The last time I saw Figaro, Phillip Addis played the role of the eponymous loveable rogue. He demonstrates a very different side of his vocal and dramatic talent by transforming himself into a cringe-worthy, creepy, and rapacious Count Almaviva. Addis is a seasoned singer who always gives a confident performance and makes it look easy. His dancing during the fourth act reception offered all the joy of Teresa May’s viral video and I was impressed by his facility for physical comedy.

Lauren Eberwein has won my heart in her performances as a member of the COC ensemble studio over the last two seasons. I fell even more in love with her as a lusty, queer Cherubino in this production. The usual pants role is dispensed with and Cherubino is played as a woman into women the whole way through. Her bright, brassy mezzo-soprano was at its finest during a playful performance of a modified Non so piu cosa son, where she sings of her youthful attraction to every person. The much slower paced Voi che sapete, a love song to Rosina, is an excellent showcase of the warmer, juicier timbers available in her voice.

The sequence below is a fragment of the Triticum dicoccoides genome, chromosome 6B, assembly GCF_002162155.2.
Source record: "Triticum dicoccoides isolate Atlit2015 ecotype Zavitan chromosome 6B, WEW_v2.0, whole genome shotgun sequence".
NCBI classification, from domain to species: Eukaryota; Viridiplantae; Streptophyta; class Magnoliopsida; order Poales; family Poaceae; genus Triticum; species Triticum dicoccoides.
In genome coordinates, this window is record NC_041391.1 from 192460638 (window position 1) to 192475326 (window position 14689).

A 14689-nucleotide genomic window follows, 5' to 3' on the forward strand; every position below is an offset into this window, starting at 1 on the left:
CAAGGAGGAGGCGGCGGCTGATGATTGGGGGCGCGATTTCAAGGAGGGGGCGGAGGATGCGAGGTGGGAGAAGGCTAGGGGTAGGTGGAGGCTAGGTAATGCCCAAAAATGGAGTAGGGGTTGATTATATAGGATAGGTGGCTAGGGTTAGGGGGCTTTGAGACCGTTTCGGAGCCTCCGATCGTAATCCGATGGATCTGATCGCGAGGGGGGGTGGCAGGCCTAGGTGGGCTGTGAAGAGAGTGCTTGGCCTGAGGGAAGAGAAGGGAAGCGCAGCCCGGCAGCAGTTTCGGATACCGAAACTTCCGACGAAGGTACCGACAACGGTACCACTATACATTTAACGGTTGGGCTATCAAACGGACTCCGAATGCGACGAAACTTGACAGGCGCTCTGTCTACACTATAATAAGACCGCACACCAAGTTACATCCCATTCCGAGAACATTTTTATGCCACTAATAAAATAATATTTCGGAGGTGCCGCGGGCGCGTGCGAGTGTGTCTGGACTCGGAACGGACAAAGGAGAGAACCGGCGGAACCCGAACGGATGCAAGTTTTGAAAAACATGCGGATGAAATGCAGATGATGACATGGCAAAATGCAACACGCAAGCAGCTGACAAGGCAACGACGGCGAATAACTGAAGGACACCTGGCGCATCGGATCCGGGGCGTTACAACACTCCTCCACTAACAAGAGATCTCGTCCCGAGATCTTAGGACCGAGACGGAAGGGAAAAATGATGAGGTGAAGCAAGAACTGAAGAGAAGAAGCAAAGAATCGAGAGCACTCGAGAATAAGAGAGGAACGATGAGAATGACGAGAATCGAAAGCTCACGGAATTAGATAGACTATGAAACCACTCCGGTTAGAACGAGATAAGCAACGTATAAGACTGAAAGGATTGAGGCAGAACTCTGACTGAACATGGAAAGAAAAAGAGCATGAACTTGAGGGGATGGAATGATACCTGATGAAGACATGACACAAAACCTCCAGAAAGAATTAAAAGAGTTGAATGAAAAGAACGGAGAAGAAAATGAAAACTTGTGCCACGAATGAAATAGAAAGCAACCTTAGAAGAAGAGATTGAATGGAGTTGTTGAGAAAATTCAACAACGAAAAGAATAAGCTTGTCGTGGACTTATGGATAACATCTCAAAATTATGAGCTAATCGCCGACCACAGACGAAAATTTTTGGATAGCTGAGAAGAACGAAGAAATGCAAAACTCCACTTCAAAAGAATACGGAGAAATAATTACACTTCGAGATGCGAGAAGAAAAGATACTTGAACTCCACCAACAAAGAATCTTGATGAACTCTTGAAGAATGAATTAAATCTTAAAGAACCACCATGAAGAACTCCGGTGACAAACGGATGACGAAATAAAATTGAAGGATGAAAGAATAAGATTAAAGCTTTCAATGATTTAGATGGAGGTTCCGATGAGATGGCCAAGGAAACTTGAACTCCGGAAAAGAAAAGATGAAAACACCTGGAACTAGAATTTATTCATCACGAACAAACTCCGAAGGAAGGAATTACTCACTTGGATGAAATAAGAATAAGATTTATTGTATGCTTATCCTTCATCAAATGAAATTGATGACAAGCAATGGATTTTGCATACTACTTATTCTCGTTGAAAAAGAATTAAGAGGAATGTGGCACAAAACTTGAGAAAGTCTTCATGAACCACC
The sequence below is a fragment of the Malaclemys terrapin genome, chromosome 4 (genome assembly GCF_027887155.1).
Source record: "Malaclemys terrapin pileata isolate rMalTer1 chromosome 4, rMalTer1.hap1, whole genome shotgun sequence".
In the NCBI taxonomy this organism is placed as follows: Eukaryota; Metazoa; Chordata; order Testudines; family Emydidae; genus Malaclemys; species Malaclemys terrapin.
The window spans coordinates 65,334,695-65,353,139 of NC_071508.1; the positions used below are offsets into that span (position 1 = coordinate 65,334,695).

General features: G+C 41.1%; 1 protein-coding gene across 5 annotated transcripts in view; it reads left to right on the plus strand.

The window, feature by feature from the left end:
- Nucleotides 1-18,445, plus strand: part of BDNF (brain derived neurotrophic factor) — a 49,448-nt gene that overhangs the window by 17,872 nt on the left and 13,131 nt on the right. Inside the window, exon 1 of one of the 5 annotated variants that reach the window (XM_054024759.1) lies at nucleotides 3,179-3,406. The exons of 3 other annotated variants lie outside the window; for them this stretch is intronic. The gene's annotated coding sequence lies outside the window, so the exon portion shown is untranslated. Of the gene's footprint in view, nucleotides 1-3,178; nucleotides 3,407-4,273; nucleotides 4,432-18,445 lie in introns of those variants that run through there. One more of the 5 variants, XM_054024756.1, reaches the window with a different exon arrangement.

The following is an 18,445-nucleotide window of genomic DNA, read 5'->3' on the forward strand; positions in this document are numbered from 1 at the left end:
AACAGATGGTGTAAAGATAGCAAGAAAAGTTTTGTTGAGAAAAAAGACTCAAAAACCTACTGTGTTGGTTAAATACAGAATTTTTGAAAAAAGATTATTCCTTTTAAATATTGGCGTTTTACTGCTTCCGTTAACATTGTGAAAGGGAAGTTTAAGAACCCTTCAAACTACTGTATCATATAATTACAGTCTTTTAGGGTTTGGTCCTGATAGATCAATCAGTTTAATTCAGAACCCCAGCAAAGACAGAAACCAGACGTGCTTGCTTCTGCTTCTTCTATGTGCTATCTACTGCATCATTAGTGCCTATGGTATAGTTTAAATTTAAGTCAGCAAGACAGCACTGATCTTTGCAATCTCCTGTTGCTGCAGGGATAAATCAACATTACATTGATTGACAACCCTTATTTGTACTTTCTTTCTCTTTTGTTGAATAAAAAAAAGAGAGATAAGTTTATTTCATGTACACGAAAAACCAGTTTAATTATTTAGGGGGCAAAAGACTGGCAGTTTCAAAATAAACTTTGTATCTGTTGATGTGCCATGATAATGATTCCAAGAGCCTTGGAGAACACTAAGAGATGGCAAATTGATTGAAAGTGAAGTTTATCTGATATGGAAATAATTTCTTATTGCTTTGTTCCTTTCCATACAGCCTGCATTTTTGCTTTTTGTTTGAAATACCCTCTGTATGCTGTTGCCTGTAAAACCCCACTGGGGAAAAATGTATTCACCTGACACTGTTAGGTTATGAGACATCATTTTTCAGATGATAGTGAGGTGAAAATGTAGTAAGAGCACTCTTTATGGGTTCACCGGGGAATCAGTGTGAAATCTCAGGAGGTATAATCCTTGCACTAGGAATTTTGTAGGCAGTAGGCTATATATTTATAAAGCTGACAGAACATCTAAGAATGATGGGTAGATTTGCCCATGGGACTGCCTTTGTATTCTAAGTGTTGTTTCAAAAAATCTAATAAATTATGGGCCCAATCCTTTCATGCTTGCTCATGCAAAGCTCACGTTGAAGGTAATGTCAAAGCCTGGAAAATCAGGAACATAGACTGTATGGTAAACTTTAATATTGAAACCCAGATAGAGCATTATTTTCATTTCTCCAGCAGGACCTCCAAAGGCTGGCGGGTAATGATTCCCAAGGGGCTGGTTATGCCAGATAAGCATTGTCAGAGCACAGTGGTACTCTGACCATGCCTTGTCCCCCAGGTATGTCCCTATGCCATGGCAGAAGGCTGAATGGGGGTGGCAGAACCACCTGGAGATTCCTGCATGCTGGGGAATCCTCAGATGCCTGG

This production is riotously funny and so easy to connect with that it has possibly ruined me for traditional performances of Figaro’s Wedding. The performance takes place in the historic Enoch Turner School House, a popular downtown wedding venue accompanied by string quartet and piano, adding to the authenticity of the wedding premise. An absolute must-see.

Details:

  • Figaro’s Wedding is playing until December 20, 2019 at Enoch Turner School House (106 Trinity Street)
  • Showtimes are 8 PM on December 3, 4, 5, 9, 10, 11, 13, 14, 18, 19 & 20, with an additional matinee at 4 PM on December 15, 2019.
  • Tickets prices range from $35-90. General admission: $55, VIP: $90, Youth (under 25): $35.
  • Tickets are available online.

Photo of Alexandra Smither, Miriam Khalil and Lauren Eberwein by Taylor Long